Amy Hill, Young Woman with Mickey Mouse Pen, 2016, oil on panel, 8 x 10 inches

With the current political and social climate, how important is the message The Bennett Prize conveys about women’s position in the art world?

ELAINE: We are sorry there has to be a #MeToo movement. But, the fact remains that there have been both historical trends as well as socio-cultural traditions that have worked as a disadvantage to women. We share the view of the Guerrilla Girls that in the art world women have been systematically disadvantaged in both informal as well as institutional terms and that it takes a significant, conscious effort to address the problem.

STEVEN: The timing of The Bennett Prize is fortuitous, given that society appears to be waking up to the problem of subliminal as well as overt gender discrimination. But, The Prize seeks to go beyond the current consciousness about gender-based discrimination and harassment and send the message that women are great painters and deserve the same appreciation, approbation and approval as male artists already receive.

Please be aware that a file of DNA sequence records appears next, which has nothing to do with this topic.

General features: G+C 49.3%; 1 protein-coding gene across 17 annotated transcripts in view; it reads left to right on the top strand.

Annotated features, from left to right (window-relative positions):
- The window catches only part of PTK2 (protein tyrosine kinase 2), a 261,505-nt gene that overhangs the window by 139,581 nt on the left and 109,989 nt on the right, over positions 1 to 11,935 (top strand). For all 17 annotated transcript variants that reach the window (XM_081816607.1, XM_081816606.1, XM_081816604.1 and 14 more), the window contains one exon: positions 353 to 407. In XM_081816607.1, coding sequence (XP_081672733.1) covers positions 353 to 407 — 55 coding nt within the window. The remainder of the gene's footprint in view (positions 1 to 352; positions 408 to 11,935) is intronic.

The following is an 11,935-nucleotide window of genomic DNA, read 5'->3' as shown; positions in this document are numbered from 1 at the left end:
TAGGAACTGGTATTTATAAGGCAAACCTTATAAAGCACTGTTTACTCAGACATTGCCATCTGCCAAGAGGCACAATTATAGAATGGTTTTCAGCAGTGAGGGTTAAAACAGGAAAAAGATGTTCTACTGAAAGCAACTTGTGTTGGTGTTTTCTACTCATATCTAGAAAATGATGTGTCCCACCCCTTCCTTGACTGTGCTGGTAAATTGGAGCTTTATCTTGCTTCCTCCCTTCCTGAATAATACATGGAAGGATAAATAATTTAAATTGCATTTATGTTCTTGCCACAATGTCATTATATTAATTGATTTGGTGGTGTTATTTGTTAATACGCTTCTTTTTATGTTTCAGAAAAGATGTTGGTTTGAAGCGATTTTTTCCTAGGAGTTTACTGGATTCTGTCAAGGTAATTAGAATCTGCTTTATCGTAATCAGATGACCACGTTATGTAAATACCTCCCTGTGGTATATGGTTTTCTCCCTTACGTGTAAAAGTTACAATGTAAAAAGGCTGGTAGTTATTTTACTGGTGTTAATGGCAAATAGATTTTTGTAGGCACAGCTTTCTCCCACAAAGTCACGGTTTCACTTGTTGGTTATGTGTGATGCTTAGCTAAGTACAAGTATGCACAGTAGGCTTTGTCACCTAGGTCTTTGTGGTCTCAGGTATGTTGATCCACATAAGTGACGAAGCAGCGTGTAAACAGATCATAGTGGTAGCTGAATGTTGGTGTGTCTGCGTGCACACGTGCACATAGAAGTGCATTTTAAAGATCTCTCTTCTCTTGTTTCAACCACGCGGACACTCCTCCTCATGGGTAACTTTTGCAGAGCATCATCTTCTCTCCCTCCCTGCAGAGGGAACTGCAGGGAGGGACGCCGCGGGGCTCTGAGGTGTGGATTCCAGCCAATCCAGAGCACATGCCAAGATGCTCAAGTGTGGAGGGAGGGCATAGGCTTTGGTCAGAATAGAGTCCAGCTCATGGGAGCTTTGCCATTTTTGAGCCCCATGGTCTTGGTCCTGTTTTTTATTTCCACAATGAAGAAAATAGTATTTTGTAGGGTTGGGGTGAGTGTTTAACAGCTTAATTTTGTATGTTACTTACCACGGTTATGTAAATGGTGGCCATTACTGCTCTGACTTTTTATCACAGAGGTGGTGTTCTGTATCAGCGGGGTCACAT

How else do you think can we tackle this issue?

STEVEN: Well, the first place to start is with the concept of mutual respect. Everybody deserves their human dignity. But, when one subset of humanity or another is being disadvantaged, we need to act. For one thing, we should call out gender discrimination whenever we encounter it. We were in the gift shop of a museum the other day that was giving out art related books. One of them was titled something like “50 Fabulous Artists You Should Know”. When we flipped the book open to the table of contents, we discovered that there was only one woman among the 50 listed.